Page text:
Surge by Etel Adnan
Essays,  Intergenre,  Poetry,  | $12.95
paperback, 56 pages, 5 1/2 x 8 in
Publication Date: 2018
ISBN: 978-1-937658-85-4

A new volume of aphoristic prose and philosophical poetry from Etel Adnan, whose work The New York Times recently described as the "meditative heir to Nietzsche's aphorisms, Rilke's Book of Hours and the verses of Sufi mysticism." She writes: "Reality is messianic/ apocalyptic/ my soul is my terror."

“Surge, as the title suggests, is a book awash in movement: the movement of mind, of time and of memory. It presents an old poet at home, at night, roving through her recollections of dead or dying friends, landscapes passed through or lost. She muses on unresolvable ideas that have flickered at the edge of perception for countless sleepless nights.”—IAN MALENEY, The Irish Times


“In perception, redemption,” Adnan declares in this assemblage of mystical, metaphysical ideas and aphorisms, often in conversation with the dead. “We have to say yes to that fate,” she writes of mortality, “and it’s hard, the hardest.”—New York Times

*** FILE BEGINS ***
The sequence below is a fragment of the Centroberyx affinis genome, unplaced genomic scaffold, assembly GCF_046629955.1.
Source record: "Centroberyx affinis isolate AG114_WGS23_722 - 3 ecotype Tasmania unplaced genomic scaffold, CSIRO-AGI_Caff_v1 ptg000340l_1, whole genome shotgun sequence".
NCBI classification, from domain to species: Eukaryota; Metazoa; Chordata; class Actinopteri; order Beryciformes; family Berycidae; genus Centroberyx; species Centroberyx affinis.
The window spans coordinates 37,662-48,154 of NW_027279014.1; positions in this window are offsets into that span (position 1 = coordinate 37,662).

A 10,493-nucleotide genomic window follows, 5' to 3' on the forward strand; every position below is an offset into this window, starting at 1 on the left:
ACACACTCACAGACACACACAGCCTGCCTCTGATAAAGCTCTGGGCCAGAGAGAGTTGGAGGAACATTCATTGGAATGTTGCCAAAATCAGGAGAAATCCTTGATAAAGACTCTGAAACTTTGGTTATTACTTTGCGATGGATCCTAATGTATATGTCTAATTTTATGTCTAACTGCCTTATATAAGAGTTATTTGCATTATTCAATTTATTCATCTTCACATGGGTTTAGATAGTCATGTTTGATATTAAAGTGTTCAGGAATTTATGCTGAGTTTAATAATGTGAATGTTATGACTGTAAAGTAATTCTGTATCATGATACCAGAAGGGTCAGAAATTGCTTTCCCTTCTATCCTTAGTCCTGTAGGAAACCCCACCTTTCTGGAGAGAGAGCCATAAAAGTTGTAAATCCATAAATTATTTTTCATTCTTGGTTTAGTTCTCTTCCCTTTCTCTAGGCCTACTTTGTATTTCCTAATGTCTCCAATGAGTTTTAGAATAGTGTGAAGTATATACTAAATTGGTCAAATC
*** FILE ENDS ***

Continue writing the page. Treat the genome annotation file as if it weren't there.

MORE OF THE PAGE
"The latest book by the great poet and artist Etel Adnan is a fragmentary exploration of reality. 'Mountains are languages and languages are mountains.' These are aphorisms for the future. During my most recent visit, she added to my Instagram archive of handwritten notes the words, 'Your identity is your prison.'"—Hans-Ulrich Obrist, Vulture 

"By looking out at the universe, we are looking into ourselves. By naming that shimmering, we are piecing ourselves together. Adnan has given us a new way of thinking through ourselves and the world, our place in the universe. Another layer of identity—we are the world, formed by it, wrung through with it, saturated with it, reflected in it, heard by it as we listen to it. She invites us to ask what it means to be able to look out onto the ocean, over mountains. What it means to coexist with and exist through nature. We are shaped by feeling the surge of the ocean, by listening to the reverberating of the real in it. Adnan has found a new way of getting at reality: through her poetry, she melts into her “twin,” the world."—Emma Ramadan, Fullstop